This is a popular historical introduction to the greatest of all Turkish leaders, Suleiman, called magnificent by his European adversaries. During his reign, not only did the Ottoman Empire reach its greatest territorial extent and richness, but he also sowed the seeds of its subsequent decline over the next 300 years. While he ruled, many feared that he would conquer a squabbling and fractured Western Europe (with the Reformation wars), that his unequalled military machine was unstoppable.
Suleiman inherited and refined a military state that was greater than any since the Roman Empire of the West. It was a meritocracy based on a kind of temporary aristocracy that was granted domains in exchange for military service as cavalry when needed; their position was non-inheritable and based exclusively on service, so easily revoked. The Ottoman state also systematically searched for talent, often non-Muslim in origin, for absorption and education to serve the Empire as administrators or the elite fighting force, the Janissaries. Together with occasional fighters of the lower classes, they formed the most disciplined military force in existence; they also had cutting-edge military technology, especially ordinance, but soon ships.
At the start of his reign, the Empire was poised for a major expansion on 4 fronts: into Central Europe, Northern Africa/Arabia, Persia, and the Mediterranean (as the world's greatest naval power). For many years, it appeared that Suleiman would win on all fronts as victory followed victory. With each new territory came extraordinary riches, so that his treasury was full to overflowing. However, by overextending his forces, the Empire reached a point of natural maximum expansion. That was the beginning of the decline: without new territories from which to extract resources, local potentates had to raise taxes within the Empire's borders.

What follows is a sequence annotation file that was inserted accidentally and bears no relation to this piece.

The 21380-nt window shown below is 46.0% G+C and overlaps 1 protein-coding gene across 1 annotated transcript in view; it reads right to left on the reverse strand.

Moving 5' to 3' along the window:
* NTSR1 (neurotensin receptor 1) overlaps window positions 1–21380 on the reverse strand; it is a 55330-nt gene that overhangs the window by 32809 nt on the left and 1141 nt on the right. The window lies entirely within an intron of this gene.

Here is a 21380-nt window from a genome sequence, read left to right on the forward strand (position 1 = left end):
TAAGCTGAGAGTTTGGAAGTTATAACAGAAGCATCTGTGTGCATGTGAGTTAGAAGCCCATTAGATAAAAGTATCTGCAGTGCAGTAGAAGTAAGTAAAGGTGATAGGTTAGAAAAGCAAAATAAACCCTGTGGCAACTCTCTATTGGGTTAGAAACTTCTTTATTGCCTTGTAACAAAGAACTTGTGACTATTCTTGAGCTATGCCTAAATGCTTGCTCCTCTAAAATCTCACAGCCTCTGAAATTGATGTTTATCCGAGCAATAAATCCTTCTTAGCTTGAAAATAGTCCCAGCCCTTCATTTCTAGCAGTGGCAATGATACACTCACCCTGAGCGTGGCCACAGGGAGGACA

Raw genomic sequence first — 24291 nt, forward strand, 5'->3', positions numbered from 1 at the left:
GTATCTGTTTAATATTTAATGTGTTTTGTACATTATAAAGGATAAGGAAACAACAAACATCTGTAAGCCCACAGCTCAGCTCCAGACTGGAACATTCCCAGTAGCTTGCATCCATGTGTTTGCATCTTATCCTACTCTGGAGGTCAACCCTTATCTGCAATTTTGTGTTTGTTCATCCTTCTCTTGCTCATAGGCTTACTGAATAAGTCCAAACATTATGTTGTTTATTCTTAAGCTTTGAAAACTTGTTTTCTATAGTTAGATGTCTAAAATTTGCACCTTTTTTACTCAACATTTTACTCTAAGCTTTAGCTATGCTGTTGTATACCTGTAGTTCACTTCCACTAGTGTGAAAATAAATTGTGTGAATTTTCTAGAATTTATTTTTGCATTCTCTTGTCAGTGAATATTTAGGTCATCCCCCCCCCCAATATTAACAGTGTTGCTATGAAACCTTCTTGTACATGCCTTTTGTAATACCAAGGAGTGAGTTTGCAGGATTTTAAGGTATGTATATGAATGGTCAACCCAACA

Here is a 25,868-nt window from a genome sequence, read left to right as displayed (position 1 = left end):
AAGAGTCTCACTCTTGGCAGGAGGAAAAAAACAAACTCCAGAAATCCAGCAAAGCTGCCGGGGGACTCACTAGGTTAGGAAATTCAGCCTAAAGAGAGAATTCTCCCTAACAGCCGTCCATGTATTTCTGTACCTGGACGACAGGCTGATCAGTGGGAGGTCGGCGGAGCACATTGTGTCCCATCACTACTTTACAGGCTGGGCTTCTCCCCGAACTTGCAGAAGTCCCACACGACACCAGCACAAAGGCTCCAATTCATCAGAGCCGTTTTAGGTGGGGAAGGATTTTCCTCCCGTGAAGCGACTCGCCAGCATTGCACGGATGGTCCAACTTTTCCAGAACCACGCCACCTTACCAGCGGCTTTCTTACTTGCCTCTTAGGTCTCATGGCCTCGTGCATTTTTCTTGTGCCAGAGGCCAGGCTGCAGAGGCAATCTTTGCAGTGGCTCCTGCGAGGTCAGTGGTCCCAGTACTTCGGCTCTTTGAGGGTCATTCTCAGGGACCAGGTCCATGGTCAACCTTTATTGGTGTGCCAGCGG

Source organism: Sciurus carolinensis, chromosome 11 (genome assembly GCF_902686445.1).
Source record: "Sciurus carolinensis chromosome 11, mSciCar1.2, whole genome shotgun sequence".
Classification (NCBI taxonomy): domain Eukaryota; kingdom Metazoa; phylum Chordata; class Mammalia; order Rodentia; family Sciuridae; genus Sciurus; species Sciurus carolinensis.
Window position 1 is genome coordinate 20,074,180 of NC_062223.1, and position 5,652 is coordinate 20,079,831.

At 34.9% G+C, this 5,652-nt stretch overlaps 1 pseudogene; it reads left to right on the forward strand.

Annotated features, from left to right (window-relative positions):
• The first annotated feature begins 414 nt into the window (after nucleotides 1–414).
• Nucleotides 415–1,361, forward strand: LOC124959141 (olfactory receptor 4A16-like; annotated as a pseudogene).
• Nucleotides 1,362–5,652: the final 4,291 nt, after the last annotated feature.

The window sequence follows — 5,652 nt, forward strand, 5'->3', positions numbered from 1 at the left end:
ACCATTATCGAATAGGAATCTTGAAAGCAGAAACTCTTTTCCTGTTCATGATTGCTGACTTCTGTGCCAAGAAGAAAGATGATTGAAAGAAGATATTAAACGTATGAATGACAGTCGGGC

In addition, there was a problem of succession, with several competent heirs executed (justly or unjustly, it is impossible to know) so that Selim the Sot was the only one left to take over, at a time when dynamic leadership was required to transform the Empire fundamentally. Suleiman also brought the Harem permanently into the palace, due to his attachment to Roxeline, which brought intrigues to the center of the government, with catastrophic consequences for the delicate balances of competent provincial administrators and fair treatment of subjects. Finally, the system of temporary aristocracy became hereditary, based on privilege rather than military merit.
This eventually led to legendary corruption and slow disintegration right at the moment that Western Europe was modernizing its technologies of transport (with the oceans rather than the Mediterranean as their trade routes), its military science, and the creation of a new dynamism in its economies (with trade surpluses to invest) that developed later into industrial capitalism based on the mobilization of entire nations and with investments financed by foreign exchange. Turkey was left behind by all these developments, to become the "sick man" of Europe when all the systems that had once worked so well became deadly liabilities.
Unfortunately, the reader does not get much of feel for Suleiman as a person, except for his domination by Roxeline and his modesty as reflected in his poetry. Moreover, the book is a popularization that is based almost entirely on secondary sources - Clot breaks no new ground and offers very few primary-source quotes to flavor his story. Finally, the footnotes are rare and uninteresting, which for me means that the book is not at all intended for scholars (not that I am one, but footnotes offer certain pleasures that I missed).
In spite of these criticisms, this book is a very good read. I finished it wanting to learn more about the period, always the best sign of success for me. Indeed, understanding Suleiman is key to understanding the development of European modernism after the Renaissance; his threat may have enabled the Protestant states to establish themselves as viable political entities. Recommended.